h t t p://chefmemes.com /kxnuuina.php and a lot more characters….
The Zulu URL Risk Analyzer confirms the hidden redirect but doesn’t identify it as malicious.
Red Flag #1: Someone has send a link made to look like a link to Google but is actually a redirect to a website called Chefmemes.com. Google tells us that this website may have been hacked. When Google tells you this, you had better believe it…
If we ask the Zulu URL Risk Analyzer to investigate the link to Chefmemes.com we find several interesting things to consider….
Red Flag #2: Chefmemes.com contains many redirections to other websites, including savethechildren.org. Everyone should recognize the remarkable charity foundation, Save the Children. But what is it doing here with at least three redirects pointed to it? The popups to SavetheChildren.org are meant to distract you just like a pickpocket distracts you with one hand while picking your pocket with the other. If you look at the analysis from Zulu you’ll also see that there is a redirect to a strange website called biglovelygold.com.
Red Flag #3: We look up BigLovelyGold.com in Google and find absolutely nothing. Zulu doesn’t find it threatening but it does score it 43 out of 100 points. However, it does find that BigLovelyGold.com is being hosted in Lithuania.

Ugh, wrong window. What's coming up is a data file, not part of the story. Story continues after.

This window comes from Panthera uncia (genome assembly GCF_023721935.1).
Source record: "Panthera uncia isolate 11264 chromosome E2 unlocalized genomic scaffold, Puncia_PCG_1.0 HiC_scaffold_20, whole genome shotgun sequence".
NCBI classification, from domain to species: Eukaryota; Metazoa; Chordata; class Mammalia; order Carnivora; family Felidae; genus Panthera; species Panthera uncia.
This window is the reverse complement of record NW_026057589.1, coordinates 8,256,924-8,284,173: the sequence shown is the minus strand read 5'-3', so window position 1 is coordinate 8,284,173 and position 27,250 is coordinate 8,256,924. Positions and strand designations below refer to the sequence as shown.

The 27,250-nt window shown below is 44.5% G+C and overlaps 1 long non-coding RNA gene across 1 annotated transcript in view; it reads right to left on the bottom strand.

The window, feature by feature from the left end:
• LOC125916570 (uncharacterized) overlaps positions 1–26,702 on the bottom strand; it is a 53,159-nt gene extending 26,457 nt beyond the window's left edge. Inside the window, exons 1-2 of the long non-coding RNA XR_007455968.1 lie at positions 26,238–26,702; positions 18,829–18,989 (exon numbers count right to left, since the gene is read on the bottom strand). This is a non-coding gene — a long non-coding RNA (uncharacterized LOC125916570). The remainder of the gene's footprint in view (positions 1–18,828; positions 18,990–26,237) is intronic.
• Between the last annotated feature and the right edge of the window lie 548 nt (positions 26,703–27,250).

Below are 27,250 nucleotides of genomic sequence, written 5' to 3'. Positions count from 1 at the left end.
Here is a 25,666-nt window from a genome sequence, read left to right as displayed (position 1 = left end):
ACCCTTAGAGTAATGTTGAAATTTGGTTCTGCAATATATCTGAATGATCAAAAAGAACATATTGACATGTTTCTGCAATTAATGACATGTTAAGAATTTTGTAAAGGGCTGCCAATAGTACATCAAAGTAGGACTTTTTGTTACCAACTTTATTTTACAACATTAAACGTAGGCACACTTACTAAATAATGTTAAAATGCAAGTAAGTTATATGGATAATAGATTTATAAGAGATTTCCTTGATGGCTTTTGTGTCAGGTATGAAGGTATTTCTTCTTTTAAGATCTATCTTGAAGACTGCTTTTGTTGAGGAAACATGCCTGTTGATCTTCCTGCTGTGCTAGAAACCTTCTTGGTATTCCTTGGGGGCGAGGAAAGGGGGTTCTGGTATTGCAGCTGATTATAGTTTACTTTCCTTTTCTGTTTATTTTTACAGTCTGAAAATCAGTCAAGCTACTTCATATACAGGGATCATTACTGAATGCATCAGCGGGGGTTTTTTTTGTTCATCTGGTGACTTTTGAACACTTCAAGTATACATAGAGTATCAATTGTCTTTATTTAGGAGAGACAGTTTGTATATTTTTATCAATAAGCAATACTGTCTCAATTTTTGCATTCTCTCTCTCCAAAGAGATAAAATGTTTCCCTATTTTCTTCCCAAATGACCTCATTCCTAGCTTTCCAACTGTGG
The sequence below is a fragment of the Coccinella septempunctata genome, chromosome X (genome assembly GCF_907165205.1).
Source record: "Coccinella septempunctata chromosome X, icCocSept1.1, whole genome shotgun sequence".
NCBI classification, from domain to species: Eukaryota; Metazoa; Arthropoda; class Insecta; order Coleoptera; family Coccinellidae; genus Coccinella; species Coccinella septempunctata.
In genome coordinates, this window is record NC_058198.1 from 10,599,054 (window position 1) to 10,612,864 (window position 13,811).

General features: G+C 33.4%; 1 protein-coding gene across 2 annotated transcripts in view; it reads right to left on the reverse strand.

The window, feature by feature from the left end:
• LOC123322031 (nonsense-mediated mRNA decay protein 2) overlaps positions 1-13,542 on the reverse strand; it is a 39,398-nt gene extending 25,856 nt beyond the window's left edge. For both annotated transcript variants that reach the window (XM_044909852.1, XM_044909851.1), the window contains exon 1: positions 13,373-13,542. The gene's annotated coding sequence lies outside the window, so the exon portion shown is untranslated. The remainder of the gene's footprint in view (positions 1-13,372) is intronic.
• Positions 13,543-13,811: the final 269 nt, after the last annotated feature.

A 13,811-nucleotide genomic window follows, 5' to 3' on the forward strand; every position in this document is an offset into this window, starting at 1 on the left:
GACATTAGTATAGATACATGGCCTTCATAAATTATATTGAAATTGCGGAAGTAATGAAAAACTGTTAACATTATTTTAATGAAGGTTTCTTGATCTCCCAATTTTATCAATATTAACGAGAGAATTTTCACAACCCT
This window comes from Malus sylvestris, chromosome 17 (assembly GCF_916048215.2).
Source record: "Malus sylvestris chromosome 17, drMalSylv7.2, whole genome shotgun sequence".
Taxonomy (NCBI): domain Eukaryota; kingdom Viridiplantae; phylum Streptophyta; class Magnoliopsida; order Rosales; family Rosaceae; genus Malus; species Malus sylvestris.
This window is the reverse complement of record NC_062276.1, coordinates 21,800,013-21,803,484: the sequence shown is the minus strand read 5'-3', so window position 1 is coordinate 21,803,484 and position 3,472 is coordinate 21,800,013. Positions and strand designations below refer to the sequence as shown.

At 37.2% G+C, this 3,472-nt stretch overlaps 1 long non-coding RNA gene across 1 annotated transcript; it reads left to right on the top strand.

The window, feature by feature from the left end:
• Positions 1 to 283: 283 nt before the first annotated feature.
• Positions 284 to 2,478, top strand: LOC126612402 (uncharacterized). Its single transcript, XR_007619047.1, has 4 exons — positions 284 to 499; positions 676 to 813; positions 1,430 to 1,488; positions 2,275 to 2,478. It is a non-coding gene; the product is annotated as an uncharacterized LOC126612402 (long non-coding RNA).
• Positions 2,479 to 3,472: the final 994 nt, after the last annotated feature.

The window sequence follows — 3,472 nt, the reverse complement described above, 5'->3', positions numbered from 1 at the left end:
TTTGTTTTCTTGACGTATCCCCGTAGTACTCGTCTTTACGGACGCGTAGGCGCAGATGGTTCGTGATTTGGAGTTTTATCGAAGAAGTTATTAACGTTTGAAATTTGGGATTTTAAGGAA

Remember, this started as an innocent email containing a link that seemed to point to Google. Now we see that we’re being sent to a website in Lithuania and Google can’t find any information whatsoever about this website. Does this still seem safe to you?
Since it seems that our final destination is biglovelygold.com we used WHOIS.sc to look up ownership of the domain…
Red Flag #4: We learned that BigLovelyGold.com was registered on June 27, the day the email was sent and that the site appeared to be hosted in England.
Looking more carefully at the WHOIS record for BigLovelyGold.com shows that it was registered through a sleazy registrar in China called BizCN.com. If you look up BizCN.com in Google as we did, you’ll find lots of complaints against this Registrar, including the fact that ICANN (the Internet’s Governing organization) hit BizCN.com with a breach of contract in 2014. Visit: https://www.google.com/?gws_rd=ssl#q=bizcn.com We wonder why BizCN.com is still in business! And check out this article in InternetNews.me about how sleazy BizCN.com is reported to be!
Red Flag #5: Finally, we decided to look up the administrator listed on the WHOIS record for BigLovelyGold.com…. Mckenzie Considine of Considine Corporation Ltd. According to this document we found on a U.S. Government website, Considine Corporation was served with a lawsuit in 2014 for fraudulent practices by the U.S. Commodities Future Trading Division. Visit: http://www.cftc.gov/idc/groups/public/@lrenforcementactions/documents/legalpleading/enfconsidinecomplaint092914.pdf
How does that link to Google feel to you now? Innocent? Nothing to worry about or did it have malicious intent? Yeah, that’s what we thought too. Delete and be glad you dodged a bullet. The next time a friend sends you an email with a link, look carefully at it before you click. Any doubts, be sure to contact your friend personally to ask about the email.